Basic Facts About Deserts

Deserts are found across our planet along two fringes parallel to the equator at 25–35° latitude in both the northern and southern hemispheres. Deserts are arid or dry regions and receive less than 10 inches of rain per year. Biologically, they contain plants and animals adapted for survival in arid environments. Physically they are large areas with a lot of bare soil and low vegetation cover. The world’s deserts occupy almost one-quarter of the earth’s land surface, which is approximately 20.9 million square miles.

Bighorn Sheep, © Byron Hukee

© Byron Hukee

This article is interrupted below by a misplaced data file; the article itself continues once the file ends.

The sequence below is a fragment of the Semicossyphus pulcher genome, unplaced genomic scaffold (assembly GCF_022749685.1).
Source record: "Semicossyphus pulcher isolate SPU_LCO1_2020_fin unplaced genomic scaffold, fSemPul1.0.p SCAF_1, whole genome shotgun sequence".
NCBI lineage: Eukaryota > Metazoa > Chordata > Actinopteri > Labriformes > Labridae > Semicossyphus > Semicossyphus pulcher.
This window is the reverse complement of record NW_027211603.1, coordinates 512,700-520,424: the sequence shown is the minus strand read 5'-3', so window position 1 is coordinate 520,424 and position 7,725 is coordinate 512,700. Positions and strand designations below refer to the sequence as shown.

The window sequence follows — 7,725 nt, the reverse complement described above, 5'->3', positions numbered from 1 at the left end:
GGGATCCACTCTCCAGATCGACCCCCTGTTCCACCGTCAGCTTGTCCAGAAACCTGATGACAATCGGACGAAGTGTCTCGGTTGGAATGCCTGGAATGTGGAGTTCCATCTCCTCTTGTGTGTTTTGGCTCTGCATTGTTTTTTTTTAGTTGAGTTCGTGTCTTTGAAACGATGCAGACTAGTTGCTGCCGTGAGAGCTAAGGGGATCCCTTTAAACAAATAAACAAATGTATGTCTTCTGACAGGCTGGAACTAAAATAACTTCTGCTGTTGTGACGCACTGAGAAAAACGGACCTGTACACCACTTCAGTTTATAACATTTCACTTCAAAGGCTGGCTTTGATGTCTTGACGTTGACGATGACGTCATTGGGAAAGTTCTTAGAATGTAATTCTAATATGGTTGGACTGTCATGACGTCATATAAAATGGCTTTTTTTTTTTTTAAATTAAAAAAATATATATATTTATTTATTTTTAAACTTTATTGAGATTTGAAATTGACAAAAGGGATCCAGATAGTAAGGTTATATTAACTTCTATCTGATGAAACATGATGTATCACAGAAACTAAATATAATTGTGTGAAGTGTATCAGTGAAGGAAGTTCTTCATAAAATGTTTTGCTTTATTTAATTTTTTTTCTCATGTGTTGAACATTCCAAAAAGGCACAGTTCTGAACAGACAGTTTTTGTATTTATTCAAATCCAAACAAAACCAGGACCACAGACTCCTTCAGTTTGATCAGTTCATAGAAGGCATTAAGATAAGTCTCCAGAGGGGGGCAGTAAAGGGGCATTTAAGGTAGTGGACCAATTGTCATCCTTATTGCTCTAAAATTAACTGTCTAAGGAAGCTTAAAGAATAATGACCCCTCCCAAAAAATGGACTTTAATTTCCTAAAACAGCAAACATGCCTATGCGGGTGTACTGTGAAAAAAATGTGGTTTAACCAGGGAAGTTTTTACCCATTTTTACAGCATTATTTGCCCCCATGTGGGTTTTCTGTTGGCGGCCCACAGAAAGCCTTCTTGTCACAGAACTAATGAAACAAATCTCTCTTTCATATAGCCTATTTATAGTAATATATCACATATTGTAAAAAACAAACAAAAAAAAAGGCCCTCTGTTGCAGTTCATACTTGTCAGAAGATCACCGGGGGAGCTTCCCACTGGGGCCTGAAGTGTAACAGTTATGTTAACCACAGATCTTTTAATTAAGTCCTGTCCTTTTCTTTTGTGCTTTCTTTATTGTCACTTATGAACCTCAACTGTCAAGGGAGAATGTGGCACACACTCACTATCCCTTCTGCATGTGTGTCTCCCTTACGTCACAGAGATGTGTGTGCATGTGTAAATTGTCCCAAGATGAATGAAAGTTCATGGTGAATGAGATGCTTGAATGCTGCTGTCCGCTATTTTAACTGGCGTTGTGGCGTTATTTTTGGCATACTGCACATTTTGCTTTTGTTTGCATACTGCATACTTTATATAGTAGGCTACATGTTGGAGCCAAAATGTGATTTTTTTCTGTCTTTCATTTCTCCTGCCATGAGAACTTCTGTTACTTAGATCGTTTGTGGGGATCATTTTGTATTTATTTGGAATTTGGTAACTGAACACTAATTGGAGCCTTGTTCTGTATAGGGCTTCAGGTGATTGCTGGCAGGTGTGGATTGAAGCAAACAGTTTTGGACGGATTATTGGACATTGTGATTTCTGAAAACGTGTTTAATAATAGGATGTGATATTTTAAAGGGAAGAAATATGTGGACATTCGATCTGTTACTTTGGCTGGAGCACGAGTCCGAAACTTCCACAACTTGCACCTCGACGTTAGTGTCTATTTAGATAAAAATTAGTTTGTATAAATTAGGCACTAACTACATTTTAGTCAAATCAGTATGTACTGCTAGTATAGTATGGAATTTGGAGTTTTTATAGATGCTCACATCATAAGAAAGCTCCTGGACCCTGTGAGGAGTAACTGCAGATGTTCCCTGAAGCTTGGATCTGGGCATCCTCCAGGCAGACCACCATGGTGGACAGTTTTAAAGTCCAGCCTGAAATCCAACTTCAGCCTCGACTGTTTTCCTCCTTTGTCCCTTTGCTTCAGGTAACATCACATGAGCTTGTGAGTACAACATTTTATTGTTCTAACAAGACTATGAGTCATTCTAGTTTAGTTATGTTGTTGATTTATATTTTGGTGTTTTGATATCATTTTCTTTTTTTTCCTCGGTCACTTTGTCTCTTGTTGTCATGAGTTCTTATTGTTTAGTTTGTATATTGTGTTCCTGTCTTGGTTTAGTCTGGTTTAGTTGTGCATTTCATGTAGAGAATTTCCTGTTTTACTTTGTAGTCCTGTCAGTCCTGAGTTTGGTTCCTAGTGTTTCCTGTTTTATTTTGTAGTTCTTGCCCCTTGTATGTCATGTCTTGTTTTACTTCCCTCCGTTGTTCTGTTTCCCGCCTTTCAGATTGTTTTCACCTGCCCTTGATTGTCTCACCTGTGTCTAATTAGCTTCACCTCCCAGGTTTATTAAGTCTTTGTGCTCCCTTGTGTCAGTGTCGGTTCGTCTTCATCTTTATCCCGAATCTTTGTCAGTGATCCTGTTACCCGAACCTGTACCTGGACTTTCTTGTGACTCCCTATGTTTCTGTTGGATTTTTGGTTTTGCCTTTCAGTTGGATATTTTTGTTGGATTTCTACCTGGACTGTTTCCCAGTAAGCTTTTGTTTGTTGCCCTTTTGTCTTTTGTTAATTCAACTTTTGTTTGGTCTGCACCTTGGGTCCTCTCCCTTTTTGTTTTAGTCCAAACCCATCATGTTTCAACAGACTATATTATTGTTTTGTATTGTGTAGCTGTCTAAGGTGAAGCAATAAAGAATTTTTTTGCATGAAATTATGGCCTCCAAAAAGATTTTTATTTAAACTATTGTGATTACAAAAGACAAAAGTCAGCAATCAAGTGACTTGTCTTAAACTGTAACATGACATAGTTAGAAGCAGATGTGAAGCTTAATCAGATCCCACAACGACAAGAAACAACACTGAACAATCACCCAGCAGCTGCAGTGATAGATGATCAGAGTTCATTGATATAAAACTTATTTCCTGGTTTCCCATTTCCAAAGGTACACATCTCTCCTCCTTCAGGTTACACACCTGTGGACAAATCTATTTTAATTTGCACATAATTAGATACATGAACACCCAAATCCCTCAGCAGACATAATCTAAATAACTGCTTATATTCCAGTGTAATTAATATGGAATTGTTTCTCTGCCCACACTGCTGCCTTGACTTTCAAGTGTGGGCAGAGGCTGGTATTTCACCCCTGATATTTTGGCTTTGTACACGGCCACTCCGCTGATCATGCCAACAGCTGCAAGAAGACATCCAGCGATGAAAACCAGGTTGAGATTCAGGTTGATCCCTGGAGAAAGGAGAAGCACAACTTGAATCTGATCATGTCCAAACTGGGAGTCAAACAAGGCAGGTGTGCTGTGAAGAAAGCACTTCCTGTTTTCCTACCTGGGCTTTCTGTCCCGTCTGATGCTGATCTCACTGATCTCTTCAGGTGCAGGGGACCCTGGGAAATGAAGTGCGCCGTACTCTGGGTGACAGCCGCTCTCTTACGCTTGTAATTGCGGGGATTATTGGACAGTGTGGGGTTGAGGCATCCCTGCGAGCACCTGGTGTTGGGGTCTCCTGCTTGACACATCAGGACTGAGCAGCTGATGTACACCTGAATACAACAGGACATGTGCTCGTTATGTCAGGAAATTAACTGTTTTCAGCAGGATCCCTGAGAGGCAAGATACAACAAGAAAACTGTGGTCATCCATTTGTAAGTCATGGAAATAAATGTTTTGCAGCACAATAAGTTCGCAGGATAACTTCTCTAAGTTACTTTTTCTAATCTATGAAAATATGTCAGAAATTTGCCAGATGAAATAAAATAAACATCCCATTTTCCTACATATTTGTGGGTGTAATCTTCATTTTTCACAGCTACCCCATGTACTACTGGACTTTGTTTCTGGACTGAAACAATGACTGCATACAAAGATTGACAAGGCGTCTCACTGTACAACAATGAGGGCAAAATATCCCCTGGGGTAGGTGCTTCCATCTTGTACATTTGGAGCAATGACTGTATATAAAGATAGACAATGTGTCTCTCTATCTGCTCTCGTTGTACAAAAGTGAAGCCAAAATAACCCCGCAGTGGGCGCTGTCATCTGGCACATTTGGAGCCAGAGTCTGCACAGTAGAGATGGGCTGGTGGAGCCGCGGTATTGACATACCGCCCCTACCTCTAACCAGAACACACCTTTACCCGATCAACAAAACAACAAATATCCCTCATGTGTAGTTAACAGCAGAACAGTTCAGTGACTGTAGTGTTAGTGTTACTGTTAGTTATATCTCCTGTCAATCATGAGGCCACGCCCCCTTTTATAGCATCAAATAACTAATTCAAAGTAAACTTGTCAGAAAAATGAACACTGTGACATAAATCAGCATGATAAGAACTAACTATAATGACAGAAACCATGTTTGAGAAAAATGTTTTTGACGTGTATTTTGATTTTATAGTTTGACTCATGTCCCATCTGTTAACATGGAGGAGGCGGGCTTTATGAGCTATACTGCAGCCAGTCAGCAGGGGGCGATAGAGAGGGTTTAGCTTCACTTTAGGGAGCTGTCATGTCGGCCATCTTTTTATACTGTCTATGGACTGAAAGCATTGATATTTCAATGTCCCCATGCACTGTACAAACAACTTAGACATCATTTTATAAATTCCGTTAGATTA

The Mojave Desert is so diverse that it is subdivided into five regions: northern, south-western, central, south-central, and eastern. Elevations range from below sea level at Death Valley National Park to 2.26 miles on Mt. Charleston in the Spring Range of Nevada.

Deserts receive little rainfall, however, when rain does fall, the desert experiences a short period of great abundance. Plants and animals have developed very specific adaptations to make use of these infrequent short periods of great abundance.

Desert Formation

Deserts landscapes are more diverse than many expect. Some are found on a flat shield of ancient crystalline rocks hardened over many millions of years, yielding flat deserts of rock and sand such as the Sahara. Others are the folded product of more recent tectonic movements, and have evolved into crumpled landscapes of rocky mountains emerging from lowland sedimentary plains, as in Central Asia or North America .